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Emails show unease over tobacco job, resignation

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Local,Virginia

RICHMOND, Va. (AP) — Newly released emails show the interim director of the Virginia tobacco commission was uneasy about the timing of a potential job offer to former Democratic state Sen. Phil Puckett, whose recent resignation has been investigated by the FBI.

The emails also show that the GOP-controlled commission appeared to create a position solely for Puckett and even solicited his input in crafting the job description.

Tobacco commission emails were released Thursday in response to a public records request.

Puckett resigned from the Senate on June 9, giving Republicans control of the upper chamber and dealing a huge blow to Gov. Terry McAuliffe's goal of expanding Medicaid eligibility. The FBI has been investigating the circumstances of Puckett's resignation. Commission interim Executive Director Tim Pfohl was ordered to appear before a grand jury Tuesday, according to a copy of a subpoena provided to The Associated Press.

Federal prosecutors have also subpoenaed commission records that involve "the offer of anything of value" to Puckett.

In the emails, Pfohl indicates that Del. Terry Kilgore, the commission's chairman, asked Pfohl to find a position for Puckett.

"I'm not aware of the genesis of this idea, but Terry has asked us to speak to you when you're available," Pfohl wrote to Puckett on May 30.

On June 5, Pfohl's deputy Ned Stephenson sent Puckett a draft job description.

"It is in a Word form, which is easily edited, and I welcome your comments and conversation about how we can shape this for mutual success," Stephenson wrote.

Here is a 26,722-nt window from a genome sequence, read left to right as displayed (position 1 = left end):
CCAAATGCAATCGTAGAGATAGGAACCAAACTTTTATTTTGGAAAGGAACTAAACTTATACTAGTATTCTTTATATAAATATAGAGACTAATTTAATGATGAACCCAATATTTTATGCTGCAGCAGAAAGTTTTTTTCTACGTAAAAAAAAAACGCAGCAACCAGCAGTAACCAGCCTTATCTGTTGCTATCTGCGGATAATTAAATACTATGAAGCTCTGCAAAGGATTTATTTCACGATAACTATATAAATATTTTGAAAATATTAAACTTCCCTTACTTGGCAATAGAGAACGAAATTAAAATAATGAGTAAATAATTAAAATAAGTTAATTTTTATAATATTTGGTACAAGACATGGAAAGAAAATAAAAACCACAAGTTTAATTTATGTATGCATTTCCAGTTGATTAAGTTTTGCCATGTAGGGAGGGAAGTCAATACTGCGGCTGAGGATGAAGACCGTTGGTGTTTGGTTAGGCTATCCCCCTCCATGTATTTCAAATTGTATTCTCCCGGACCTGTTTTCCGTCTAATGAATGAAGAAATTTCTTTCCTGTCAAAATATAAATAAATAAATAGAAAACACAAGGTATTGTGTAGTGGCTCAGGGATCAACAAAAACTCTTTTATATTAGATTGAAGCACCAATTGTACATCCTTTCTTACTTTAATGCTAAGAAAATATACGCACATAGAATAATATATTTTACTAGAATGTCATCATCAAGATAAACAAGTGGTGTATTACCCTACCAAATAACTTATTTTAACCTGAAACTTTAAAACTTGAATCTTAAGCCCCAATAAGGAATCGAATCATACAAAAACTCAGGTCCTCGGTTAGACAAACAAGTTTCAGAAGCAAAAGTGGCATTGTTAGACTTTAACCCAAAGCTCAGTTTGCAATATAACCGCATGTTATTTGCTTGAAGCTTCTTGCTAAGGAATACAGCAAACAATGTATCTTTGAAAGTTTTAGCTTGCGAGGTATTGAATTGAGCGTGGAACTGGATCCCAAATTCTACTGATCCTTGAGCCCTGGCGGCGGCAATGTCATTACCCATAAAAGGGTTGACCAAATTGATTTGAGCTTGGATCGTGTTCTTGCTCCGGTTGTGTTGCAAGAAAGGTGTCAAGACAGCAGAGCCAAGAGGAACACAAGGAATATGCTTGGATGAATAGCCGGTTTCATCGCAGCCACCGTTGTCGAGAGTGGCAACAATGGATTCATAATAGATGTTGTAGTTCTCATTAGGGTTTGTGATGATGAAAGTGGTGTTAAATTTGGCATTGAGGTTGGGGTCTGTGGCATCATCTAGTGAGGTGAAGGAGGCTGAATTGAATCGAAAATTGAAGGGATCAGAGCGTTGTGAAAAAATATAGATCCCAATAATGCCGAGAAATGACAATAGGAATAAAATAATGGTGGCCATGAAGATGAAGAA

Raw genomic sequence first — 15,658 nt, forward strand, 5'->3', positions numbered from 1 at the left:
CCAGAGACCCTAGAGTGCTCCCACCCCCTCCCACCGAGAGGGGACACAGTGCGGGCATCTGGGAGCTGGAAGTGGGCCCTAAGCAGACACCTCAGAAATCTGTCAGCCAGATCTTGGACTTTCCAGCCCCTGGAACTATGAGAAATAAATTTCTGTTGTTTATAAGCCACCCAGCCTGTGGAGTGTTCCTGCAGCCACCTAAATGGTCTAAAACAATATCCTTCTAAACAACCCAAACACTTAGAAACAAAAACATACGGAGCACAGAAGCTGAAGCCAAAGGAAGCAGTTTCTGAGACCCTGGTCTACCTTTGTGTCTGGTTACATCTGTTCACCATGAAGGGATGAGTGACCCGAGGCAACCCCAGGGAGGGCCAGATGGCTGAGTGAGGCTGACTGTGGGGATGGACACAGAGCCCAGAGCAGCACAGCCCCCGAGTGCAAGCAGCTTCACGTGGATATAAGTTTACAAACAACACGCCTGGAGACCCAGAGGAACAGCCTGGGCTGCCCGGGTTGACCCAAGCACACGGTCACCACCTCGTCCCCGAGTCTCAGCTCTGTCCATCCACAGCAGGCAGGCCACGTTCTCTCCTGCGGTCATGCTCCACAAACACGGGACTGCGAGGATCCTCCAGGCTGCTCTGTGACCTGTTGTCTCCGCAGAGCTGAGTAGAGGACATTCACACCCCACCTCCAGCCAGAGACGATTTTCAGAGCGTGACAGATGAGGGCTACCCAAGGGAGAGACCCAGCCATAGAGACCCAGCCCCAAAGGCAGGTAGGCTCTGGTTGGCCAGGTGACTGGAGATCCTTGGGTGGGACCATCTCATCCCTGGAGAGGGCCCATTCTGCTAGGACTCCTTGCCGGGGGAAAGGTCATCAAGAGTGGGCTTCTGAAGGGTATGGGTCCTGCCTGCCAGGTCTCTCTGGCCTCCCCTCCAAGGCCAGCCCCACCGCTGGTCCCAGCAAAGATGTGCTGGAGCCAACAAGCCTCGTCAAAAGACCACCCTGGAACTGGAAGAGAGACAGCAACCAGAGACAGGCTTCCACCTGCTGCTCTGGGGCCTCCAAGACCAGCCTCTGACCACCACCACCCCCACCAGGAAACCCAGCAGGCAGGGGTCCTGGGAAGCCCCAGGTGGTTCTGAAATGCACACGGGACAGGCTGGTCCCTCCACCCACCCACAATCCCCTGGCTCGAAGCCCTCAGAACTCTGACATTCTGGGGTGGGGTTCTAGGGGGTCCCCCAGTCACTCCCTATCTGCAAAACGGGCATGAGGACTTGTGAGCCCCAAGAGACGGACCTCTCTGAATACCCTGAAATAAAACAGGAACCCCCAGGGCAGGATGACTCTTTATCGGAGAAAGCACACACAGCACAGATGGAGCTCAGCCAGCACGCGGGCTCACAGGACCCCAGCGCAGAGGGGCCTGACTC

The attached document noted that the proposed job would "serve in an advisory role" to the commission and would come with a cellphone and possibly a car.

Also on June 5, Pfohl expressed concerns about announcing Puckett's appointment to the tobacco commission about the same time as his resignation. Pfohl wrote that he "implored" Kilgore to "decouple" announcing Puckett's job at the commission in conjunction with Puckett's retirement "for the sake of appearances."

"I mention all of this so you know what's being planned on our end to give this the most defensible appearance of due process," Pfohl wrote in an email to Puckett. "Let's hope this all goes as smoothly as possible!"

Word that Puckett planned to resign and was in line for a high-level job at the tobacco commission leaked to the public a day before Puckett's official resignation. The news caused an uproar, with some Democrats accusing Puckett and Kilgore of making a back-room deal.

Puckett withdrew his name for consideration of a tobacco commission job the same day he officially resigned from the Senate.

Both Puckett and Kilgore have denied there was any type of deal or any wrongdoing.

Kilgore could not be reached for comment, but he has previously defended his decision to try and find a job at the commission for Puckett, saying he his more than qualified.

Puckett's attorney declined to comment.

The Virginia Tobacco Indemnification and Community Revitalization Commission uses bond money from Virginia's share of the $206 billion national settlement against the tobacco industry to help spur economic growth in southwest and Southside Virginia.

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